it's a hard path to take, you may find yourselves drifting apart naturally, especially if you start med school and find yourself in a totally new environment, make all new friends, etc...
             

            Cerberus

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              Originally posted by Entol
              I was hoping there was a way to avoid breaking up in the end though. Since this girl is the one that I feel is perfect for me, I would really hate to have to do this if it wasn't a last resort. Of course, if we DID break up, I would hope it would be on good terms, but I would only consider that if the long distance relationship was harmful to her.

              -Entol

              I speak from experience. In the end it wasnt the long distance as much as it was the med school. Trust me, the "relationship" wont be worth it. Get the "my life isnt worth living" phase over with now - you wont want to deal with it in medschool.
               

              gimmedog

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                This is a totally individual and personal decision. Don't look for answers from complete strangers here!

                Just because there's a big break up contingent here, I'll add that my SO (also med student) and I have been separated for >5 years by 3000 miles and manage. Residency will be the end point for us. Before the dawn of cell phones, we wouldn't have stood a chance. I know plenty of other couples that have survived the separation and are engaged or married (transpacific, transatlantic even).

                What will you regret more, that you didn't try, or that you did?
                 

                bella_dottoressa

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                  it can be done!! i'm living proof. the first few months will be hard, though. it is very possible to beat distance and med school! i won't get into the details of my own personal account, but pm me if you're really that interested :)
                   

                  Citrus

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                    If it was meant to be it will be trust me!! you can make that work as long as you have the understanding that you might not see each other alot. Long distance relationship are only for the strong commited people. If your love is strong then miles cannot divide you.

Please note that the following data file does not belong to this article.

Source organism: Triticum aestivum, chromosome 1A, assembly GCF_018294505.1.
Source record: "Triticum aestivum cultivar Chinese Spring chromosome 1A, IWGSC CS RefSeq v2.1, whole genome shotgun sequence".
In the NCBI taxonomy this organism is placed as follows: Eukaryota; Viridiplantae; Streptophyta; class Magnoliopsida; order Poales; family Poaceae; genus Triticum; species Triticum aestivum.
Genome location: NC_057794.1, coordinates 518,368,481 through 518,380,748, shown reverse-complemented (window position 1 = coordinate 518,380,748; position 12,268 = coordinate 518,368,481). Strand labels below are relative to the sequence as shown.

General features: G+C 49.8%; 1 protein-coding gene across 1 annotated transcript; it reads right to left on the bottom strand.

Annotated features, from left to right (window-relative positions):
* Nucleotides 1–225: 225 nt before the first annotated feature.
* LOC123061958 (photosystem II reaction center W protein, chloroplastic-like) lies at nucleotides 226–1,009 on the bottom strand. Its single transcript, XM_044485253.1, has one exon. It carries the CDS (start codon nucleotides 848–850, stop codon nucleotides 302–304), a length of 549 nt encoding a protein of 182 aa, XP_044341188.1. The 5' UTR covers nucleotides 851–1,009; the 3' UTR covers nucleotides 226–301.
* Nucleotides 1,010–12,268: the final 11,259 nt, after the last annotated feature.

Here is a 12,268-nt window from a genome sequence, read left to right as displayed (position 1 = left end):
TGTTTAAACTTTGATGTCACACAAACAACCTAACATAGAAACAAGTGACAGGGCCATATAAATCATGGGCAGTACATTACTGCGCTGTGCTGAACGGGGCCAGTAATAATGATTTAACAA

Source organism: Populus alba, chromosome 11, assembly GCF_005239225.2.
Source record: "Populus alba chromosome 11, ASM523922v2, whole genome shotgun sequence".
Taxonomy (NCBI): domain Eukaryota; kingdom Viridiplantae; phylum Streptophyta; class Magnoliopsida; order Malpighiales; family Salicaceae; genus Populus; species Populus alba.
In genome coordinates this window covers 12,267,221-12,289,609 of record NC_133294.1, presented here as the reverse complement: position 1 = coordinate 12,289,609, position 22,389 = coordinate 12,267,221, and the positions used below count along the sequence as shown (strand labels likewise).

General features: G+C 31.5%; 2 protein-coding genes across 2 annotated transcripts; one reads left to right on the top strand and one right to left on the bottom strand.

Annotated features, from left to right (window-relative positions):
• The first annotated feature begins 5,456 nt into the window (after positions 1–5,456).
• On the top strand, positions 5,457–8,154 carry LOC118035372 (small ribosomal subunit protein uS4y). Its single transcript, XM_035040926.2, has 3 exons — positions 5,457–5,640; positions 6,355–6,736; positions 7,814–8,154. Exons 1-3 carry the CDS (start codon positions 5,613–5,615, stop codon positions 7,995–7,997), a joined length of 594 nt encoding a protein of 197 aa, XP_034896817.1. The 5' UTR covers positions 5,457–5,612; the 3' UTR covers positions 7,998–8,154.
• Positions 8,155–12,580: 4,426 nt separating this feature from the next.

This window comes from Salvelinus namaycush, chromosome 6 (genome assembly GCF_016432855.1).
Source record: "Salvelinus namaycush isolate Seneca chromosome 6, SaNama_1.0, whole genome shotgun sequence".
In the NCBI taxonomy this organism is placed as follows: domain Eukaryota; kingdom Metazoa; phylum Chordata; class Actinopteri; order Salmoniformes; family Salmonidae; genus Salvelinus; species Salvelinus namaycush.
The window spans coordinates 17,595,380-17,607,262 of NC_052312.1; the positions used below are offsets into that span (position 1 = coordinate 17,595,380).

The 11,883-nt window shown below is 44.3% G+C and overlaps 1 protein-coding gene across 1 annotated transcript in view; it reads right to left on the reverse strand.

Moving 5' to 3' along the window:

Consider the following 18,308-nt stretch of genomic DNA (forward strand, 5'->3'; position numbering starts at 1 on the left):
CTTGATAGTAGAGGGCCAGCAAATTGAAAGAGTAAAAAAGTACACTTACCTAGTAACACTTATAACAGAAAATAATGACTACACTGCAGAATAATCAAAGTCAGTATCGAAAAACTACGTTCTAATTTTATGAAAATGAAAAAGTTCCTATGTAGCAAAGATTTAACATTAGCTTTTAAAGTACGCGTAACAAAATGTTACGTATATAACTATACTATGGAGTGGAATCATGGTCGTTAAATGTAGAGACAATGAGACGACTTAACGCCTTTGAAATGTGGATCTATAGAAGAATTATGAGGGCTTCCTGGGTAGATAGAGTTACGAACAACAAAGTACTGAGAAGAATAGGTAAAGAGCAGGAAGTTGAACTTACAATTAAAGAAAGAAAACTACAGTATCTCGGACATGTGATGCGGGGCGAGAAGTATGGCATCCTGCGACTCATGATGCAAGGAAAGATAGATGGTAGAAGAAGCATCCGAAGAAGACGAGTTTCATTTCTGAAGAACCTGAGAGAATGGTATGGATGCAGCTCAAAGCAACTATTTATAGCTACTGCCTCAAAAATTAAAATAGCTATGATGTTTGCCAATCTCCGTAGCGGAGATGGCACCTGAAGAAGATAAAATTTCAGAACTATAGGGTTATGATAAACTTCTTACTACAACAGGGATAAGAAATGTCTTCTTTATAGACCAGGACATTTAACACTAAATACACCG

Citrus

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                      If it was meant to be it will be trust me!! you can make that work as long as you have the understanding that you might not see each other alot. Long distance relationship are only for the strong commited people. If your love is strong then miles cannot divide you.
                       

                      ironey

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                        I'd say that about 30% of my class is involved in committed, long-distance relationships - myself included. I'd heard all those rumors about how they would all end by January and that we'd all end up single and out in the cold this winter. However, three more people came back after break engaged with no rumors of breakups.

                        I'm in the NE and my boyfriend is in Oregon. We try to talk on the phone for a few minutes each day so we can remain involved in each others' lives. However, we are a both a bit older (27 and 30) and are sure that this is it. Neither of us is in a hurry to get married, and we are lucky that his job gives him time to visit me almost every month (for a weekend at least).